"We've experimented with a lot of styles over the years, which makes us that much more confident about where we've settled musically," states Justin. "There's only 12 notes and we've played them all a million different ways, so we know we're not gonna find some new secret combination," he continues. "Those great Bob Marley or Johnny Cash songs aren't complicated, so we're not afraid to use straightforward melody lines and chord changes that come with the natural inspiration to write a song in the first place. When we start working out the accents and the rhythmic figures, that's where we focus on building a distinctive platform, and our lyrics are very personal."

"Writing lyrics was actually kind of therapeutic, because I wrote 'Cherry Hill' about the most terrifying thing I ever experienced which was when my Mom and I were mugged at gunpoint when I was 10," explains Roger. "I had never told anyone about that - not even Dan or Justin," he continues, "but that was the deal, we challenged ourselves to write about what we knew as opposed to what we thought we should write."

"Whatever Happened to Spencer Shipley" is about the efforts to cope with the shock and sadness of a close friend's suicide, and "Drown" is about feeling buried under the weight of expectations. While those subjects dig into real life issues and experiences, the band's development through the writing of the record dug even deeper.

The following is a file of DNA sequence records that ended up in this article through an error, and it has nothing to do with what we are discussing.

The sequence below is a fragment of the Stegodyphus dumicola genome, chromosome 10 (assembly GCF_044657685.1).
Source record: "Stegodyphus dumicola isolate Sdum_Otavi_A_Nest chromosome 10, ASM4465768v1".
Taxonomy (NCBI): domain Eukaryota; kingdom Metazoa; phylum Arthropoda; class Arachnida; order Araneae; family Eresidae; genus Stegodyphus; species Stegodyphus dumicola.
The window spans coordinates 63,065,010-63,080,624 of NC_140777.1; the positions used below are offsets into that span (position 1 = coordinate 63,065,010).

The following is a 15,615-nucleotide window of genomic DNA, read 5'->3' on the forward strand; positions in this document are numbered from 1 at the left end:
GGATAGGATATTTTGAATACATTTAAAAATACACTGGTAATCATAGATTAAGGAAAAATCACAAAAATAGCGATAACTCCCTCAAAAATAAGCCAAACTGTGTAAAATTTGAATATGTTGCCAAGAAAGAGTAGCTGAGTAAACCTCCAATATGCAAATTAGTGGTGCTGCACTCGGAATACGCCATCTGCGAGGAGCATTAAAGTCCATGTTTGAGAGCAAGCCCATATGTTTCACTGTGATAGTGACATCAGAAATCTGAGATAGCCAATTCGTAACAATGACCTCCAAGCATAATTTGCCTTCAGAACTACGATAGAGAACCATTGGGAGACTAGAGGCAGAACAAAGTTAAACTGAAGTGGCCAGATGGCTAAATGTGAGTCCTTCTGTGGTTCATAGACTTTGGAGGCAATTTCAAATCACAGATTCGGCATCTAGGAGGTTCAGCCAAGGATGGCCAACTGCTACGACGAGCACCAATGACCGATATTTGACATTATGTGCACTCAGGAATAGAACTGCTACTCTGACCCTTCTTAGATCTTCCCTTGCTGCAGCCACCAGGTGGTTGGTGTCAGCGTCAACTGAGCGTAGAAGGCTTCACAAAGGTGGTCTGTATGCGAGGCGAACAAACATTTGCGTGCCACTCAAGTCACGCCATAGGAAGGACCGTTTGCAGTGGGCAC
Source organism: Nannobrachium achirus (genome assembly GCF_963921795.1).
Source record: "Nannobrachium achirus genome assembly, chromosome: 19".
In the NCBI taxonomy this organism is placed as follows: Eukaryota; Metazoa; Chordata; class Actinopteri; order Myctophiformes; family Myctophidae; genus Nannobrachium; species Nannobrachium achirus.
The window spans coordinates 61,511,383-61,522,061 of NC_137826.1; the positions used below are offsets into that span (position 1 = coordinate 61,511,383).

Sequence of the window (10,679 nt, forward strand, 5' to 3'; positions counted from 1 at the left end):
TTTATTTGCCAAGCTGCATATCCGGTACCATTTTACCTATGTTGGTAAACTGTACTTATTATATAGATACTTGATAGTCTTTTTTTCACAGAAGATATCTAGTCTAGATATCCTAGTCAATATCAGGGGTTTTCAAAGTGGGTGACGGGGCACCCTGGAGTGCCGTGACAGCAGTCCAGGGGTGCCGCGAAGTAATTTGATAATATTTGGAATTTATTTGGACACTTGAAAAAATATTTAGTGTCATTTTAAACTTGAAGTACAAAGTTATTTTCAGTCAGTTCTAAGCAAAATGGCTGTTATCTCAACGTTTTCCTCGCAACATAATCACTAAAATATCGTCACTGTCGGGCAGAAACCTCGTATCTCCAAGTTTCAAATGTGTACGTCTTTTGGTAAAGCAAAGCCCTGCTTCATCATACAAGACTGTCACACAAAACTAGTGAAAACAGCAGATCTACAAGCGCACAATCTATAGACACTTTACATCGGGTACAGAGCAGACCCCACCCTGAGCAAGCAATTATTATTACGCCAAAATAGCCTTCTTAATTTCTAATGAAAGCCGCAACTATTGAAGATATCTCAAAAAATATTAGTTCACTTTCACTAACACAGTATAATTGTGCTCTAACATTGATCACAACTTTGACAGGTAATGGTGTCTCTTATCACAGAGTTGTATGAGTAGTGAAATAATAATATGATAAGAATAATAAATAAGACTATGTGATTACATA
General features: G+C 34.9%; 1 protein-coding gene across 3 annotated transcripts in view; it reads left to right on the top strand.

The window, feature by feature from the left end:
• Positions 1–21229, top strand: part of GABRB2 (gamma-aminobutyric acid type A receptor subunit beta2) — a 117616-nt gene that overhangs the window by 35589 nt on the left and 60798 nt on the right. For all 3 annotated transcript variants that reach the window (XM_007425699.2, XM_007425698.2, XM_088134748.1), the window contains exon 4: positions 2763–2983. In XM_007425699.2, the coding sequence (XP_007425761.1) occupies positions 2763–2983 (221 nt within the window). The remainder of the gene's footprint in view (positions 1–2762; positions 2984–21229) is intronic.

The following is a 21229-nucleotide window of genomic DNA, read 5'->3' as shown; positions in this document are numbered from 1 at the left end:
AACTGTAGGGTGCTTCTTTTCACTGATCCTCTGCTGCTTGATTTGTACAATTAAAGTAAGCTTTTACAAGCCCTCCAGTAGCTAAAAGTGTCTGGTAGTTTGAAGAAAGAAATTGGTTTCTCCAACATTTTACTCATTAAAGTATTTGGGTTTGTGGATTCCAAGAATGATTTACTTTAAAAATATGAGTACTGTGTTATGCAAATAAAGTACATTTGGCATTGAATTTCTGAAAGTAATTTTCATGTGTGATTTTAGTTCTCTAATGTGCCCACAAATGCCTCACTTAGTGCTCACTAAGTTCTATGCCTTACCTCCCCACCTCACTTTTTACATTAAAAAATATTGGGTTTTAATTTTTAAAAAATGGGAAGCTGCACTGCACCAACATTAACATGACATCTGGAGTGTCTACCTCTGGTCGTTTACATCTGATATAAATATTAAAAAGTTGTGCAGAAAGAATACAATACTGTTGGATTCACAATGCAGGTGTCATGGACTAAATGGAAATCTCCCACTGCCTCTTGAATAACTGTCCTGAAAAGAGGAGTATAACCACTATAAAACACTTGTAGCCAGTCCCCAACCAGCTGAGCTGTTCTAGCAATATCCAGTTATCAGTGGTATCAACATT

"'Beach Blanket for Boredom' is about all sheep in the suburbs where we grew up," explains Dan. "They're paralyzed indoors by a couple of inches of snow because they cow at any little obstacle, and it's embarrassing, but even if those people left the house their only destination would be a shopping mall."

"Thrift Store Dropout" attacks the life-crippling decisions some make in their quest for an identity, and specifically how a young person's efforts to appear "cool" in the form of clothes and lifestyle can lead to a wasted life. Says Justin, "The song is about a girl who's like a poster child for the kids we know from high school who don't have a real passion in their lives, so they buy into extreme lifestyles like with facial tattoos and really heavy drugs. It's just incredibly sad, 'cause we're all searching for an image, but some people take it way too far and then there's no turning back. Then what happens to their life?"

"'Non-Popular' and 'Good 4 No 1' are like our theme songs because they're about trying to come to grips with who we are, dealing with who's real and who's posing, and that includes ourselves," says Dan. "Non-Popular" addresses feelings of total loneliness in a crowded room while playing the role of popular entertainer. "Everyone is my friend and I don't know them," Dan paraphrases, "and I know everyone has felt the stress of putting on a smile and socializing with people like they're so happy to see them when all they really want to do is strangle them for posing. But you know," Dan smiles, "I'm just as guilty for being there, right?"

In "Good 4 No 1," the line "We all pretend to be, what it is we think they see," sums it up. "I guess we all eventually learn to stop caring what everyone else thinks and stop trying to be what the rest of the world wants," Dan says plainly. "We know who we are now and we're comfortable with that, and it's no coincidence that we're making the best music of our lives."